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When rbinding two data.table with ordered factors, the ordering seems to be lost:

dtb1 = data.table(id = factor(c("a", "b"), levels = c("a", "c", "b"), ordered=T), key="id")
dtb2 = data.table(id = factor(c("c"), levels = c("a", "c", "b"), ordered=T), key="id") 
test = rbind(dtb1, dtb2)
#[1] FALSE

Any thoughts, ideas?

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up vote 7 down vote accepted

data.table does some fancy footwork that means that is called when rbind is called on objects including data.tables. utilizes the speedups associated with rbindlist, with a bit of extra checking to match by name etc. deals with factor columns by using c to combine them (hence retaining the levels attribute)

# the relevant code is
l = lapply(seq_along(allargs[[1L]]), function(i)"c", 
    lapply(allargs, "[[", i)))

In base R using c in this manner does not retain the "ordered" attribute, it doesn't even return a factor!

For example (in base R)

f <- factor(1:2, levels = 2:1, ordered=TRUE)
g <- factor(1:2, levels = 2:1, ordered=TRUE)
# it isn't ordered!
# [1] FALSE
# no suprise as it isn't even a factor!
# [1] FALSE

However data.table has an S3 method c.factor, which is used to ensure that a factor is returned and the levels are retained. Unfortunately this method does not retain the ordered attribute.

# A single object matching ‘c.factor’ was found
# It was found in the following places
#   namespace:data.table
# with value
# function (...) 
# {
#     args <- list(...)
#     for (i in seq_along(args)) if (!is.factor(args[[i]])) 
#         args[[i]] = as.factor(args[[i]])
#     newlevels = unique(unlist(lapply(args, levels), recursive = TRUE,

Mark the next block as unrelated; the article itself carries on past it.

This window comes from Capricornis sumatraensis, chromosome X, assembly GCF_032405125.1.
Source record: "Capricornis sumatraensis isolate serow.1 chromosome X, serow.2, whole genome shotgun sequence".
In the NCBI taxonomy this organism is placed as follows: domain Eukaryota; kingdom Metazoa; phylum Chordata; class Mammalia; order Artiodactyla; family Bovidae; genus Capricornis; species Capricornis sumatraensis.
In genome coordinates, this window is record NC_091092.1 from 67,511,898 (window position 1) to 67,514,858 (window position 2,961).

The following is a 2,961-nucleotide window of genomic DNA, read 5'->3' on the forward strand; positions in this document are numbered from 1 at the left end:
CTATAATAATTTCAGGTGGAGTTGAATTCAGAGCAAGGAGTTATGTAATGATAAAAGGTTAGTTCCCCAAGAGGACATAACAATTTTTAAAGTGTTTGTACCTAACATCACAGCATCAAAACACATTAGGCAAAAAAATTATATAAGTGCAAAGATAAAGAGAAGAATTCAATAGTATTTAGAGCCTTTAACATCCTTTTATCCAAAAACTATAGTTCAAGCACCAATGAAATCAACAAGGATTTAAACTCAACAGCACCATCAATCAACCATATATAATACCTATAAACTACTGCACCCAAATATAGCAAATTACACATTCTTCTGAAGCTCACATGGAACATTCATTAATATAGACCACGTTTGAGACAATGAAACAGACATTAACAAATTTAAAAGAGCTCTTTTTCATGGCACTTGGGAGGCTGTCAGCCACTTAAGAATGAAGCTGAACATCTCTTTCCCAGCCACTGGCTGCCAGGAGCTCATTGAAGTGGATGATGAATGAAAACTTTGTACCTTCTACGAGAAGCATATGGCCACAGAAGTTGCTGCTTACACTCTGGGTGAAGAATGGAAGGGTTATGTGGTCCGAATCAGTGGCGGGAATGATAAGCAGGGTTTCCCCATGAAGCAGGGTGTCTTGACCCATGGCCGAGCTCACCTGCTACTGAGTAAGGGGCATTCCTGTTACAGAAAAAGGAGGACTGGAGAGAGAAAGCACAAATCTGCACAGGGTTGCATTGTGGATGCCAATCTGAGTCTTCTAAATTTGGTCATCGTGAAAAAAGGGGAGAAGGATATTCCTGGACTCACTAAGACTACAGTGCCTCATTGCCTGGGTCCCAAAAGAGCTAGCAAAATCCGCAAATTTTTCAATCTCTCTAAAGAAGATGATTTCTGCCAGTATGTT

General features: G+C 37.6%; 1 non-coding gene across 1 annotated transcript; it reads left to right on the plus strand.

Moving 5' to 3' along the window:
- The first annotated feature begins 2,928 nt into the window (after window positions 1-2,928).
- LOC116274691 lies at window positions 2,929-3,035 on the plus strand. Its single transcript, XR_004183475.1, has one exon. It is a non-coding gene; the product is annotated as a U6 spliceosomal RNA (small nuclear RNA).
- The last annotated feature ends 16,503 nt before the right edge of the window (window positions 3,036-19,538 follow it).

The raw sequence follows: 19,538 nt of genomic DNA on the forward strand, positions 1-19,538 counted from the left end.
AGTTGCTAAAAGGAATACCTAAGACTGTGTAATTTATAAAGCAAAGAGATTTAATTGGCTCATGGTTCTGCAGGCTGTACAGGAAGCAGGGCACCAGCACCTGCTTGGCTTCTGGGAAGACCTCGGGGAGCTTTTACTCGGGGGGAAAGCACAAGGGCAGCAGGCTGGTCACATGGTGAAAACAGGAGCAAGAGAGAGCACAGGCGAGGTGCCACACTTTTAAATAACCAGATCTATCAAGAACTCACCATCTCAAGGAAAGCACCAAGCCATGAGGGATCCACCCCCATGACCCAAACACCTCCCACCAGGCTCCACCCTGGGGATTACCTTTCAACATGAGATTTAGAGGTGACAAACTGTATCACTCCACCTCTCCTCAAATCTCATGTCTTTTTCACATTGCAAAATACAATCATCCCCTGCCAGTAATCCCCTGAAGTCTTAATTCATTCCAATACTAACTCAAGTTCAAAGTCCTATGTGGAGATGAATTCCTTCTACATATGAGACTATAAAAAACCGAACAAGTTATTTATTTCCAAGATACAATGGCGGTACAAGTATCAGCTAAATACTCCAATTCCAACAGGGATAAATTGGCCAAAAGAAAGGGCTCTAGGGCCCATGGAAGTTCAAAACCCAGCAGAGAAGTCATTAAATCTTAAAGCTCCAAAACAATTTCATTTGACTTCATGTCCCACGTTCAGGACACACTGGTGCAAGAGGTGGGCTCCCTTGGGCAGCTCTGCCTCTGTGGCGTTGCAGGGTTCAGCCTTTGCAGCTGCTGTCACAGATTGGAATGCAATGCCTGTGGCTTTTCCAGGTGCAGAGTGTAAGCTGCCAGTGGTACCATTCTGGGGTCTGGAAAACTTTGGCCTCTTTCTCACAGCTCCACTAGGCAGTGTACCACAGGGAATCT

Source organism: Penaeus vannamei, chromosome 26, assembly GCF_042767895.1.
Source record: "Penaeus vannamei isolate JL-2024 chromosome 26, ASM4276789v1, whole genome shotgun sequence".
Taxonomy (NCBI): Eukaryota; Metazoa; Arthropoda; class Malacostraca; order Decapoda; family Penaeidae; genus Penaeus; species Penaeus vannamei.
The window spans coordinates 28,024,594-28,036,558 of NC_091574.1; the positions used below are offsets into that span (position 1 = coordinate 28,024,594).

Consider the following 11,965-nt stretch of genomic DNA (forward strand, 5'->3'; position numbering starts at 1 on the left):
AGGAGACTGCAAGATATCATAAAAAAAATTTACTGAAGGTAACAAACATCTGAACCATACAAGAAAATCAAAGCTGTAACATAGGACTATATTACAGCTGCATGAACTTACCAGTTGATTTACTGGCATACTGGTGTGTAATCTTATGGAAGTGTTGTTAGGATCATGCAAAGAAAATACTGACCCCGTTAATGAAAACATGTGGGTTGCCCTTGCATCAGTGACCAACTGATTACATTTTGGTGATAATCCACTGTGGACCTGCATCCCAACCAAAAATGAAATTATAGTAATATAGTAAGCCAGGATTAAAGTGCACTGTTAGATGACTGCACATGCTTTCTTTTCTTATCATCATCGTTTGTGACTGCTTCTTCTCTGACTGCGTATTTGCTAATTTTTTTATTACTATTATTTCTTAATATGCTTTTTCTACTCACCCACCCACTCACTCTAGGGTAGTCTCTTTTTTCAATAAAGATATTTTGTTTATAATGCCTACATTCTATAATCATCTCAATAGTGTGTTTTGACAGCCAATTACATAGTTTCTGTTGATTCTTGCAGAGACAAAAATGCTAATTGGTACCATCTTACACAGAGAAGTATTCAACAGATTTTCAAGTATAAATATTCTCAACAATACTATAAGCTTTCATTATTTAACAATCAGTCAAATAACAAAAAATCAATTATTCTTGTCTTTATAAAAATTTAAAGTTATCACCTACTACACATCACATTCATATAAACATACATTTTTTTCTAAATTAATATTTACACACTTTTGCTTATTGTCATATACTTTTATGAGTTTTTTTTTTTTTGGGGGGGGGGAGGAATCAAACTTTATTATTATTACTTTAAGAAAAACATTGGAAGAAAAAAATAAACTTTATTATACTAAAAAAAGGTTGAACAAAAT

#         use.names = TRUE))
#     ind <- fastorder(list(newlevels))
#     newlevels <- newlevels[ind]
#     nm <- names(unlist(args, recursive = TRUE, use.names = TRUE))
#     ans = unlist(lapply(args, function(x) {
#         m = match(levels(x), newlevels)
#         m[as.integer(x)]
#     }))
    structure(ans, levels = newlevels, names = nm, class = "factor")
<bytecode: 0x073f7f70>
<environment: namespace:data.table

So yes, this is a bug. It is now reported as #5019.

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very good. just saw the bug email come through. thanks for digging in. – Alex Oct 25 '13 at 1:50
@mnel, the timing is unbelievable. Eddi is working on this and he just moved this from a bug to a FR after some discussions, yesterday. He should be updating this post soon. Your guess reg. solution was his as well. – Arun Oct 25 '13 at 5:31
@eddi, just tagging you, so that you can add the NEWS update after your fix. – Arun Oct 25 '13 at 5:31
thanks everyone, the c.factor function is actually going away soon and there will be a different solution for this, but details are still in the air. Retaining "correct" order is a non-trivial problem (and one that base completely messes up btw). – eddi Oct 25 '13 at 12:31
@mnel: how can you figure out which S3 method is being dispatched this case? for example how did you know that rbind was calling – Alex Oct 25 '13 at 20:47

As of version 1.8.11 data.table will combine ordered factors to result in ordered if a global order exists, and will complain and result in a factor if it doesn't exist:

DT1 = data.table(ordered('a', levels = c('a','b','c')))
DT2 = data.table(ordered('a', levels = c('a','d','b')))

rbind(DT1, DT2)$V1
#[1] a a
#Levels: a < d < b < c

DT3 = data.table(ordered('a', levels = c('b','a','c')))
rbind(DT1, DT3)$V1
#[1] a a
#Levels: a b c
#Warning message:
#In rbindlist(lapply(seq_along(allargs), function(x) { :
#  ordered factor levels cannot be combined, going to convert to simple factor instead

To contrast, here's what base R does:

rbind(data.frame(DT1), data.frame(DT2))$V1
#[1] a a
#Levels: a < b < c < d
# Notice that the resulting order does not respect the suborder for DT2

rbind(data.frame(DT1), data.frame(DT3))$V1
#[1] a a
#Levels: a < b < c
# Again, suborders are not respected and new order is created
share|improve this answer

I met with the same problem after rbind, just re-assign the ordered level for the column.

test$id <- factor(test$id, levels = letters, ordered = T)

It's better to define factor after rbind

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